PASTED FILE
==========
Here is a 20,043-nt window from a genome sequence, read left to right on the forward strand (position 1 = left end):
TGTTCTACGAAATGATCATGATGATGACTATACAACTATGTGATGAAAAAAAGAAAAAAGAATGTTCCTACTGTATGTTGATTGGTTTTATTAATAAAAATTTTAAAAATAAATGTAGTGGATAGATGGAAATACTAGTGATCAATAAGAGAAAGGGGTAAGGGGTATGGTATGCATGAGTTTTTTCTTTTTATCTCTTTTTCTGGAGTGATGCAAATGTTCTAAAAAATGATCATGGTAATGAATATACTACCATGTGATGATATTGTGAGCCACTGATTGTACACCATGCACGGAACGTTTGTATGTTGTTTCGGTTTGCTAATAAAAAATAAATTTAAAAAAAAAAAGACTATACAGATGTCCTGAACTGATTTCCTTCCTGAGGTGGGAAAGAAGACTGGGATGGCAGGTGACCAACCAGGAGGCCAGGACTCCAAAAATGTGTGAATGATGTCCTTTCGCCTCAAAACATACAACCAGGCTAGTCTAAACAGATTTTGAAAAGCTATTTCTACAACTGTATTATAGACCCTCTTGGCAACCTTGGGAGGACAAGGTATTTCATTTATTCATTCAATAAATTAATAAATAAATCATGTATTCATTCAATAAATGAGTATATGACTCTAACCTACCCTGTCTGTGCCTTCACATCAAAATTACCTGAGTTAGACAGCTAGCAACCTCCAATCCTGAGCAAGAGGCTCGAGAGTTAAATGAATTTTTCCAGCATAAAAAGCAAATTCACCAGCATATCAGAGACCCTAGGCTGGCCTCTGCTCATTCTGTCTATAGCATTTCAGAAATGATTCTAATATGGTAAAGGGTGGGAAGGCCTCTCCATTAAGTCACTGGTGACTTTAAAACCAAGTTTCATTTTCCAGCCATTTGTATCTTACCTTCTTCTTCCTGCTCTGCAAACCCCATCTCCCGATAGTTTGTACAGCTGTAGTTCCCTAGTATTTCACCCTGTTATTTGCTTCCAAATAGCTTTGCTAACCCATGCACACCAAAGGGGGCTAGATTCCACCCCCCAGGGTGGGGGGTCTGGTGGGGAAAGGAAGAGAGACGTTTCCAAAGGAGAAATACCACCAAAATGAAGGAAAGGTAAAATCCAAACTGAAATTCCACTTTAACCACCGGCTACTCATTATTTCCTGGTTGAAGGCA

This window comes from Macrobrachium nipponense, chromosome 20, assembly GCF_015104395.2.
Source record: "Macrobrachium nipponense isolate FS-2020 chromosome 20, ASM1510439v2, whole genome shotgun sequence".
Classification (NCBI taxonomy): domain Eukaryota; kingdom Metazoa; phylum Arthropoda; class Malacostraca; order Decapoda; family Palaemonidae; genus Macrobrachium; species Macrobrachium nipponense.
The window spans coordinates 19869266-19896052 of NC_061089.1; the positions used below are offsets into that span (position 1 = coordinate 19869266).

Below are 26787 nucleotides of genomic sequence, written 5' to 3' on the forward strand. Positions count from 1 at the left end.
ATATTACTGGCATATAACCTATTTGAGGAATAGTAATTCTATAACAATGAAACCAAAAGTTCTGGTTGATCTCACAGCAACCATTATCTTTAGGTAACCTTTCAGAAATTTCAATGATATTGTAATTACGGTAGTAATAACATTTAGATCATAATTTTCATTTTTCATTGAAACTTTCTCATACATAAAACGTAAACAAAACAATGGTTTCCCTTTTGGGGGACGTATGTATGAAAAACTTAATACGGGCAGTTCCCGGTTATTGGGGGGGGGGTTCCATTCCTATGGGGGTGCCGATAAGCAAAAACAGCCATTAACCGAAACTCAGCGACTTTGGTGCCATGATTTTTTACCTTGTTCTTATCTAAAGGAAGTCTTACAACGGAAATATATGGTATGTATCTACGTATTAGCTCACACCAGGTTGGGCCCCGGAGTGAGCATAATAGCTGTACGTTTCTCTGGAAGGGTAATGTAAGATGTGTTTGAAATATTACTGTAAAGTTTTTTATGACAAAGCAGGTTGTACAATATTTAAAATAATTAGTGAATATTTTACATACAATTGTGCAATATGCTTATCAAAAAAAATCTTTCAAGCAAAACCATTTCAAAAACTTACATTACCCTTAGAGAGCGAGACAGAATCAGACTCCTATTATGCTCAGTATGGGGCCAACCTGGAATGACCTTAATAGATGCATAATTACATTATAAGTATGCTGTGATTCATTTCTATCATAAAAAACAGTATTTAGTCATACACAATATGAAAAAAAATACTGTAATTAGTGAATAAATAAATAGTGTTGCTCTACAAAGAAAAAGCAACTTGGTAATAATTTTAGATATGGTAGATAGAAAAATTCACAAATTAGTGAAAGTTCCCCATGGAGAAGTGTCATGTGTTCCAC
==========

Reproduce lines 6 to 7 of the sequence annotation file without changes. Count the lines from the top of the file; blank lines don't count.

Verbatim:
The window spans coordinates 19869266-19896052 of NC_061089.1; the positions used below are offsets into that span (position 1 = coordinate 19869266).

Below are 26787 nucleotides of genomic sequence, written 5' to 3' on the forward strand. Positions count from 1 at the left end.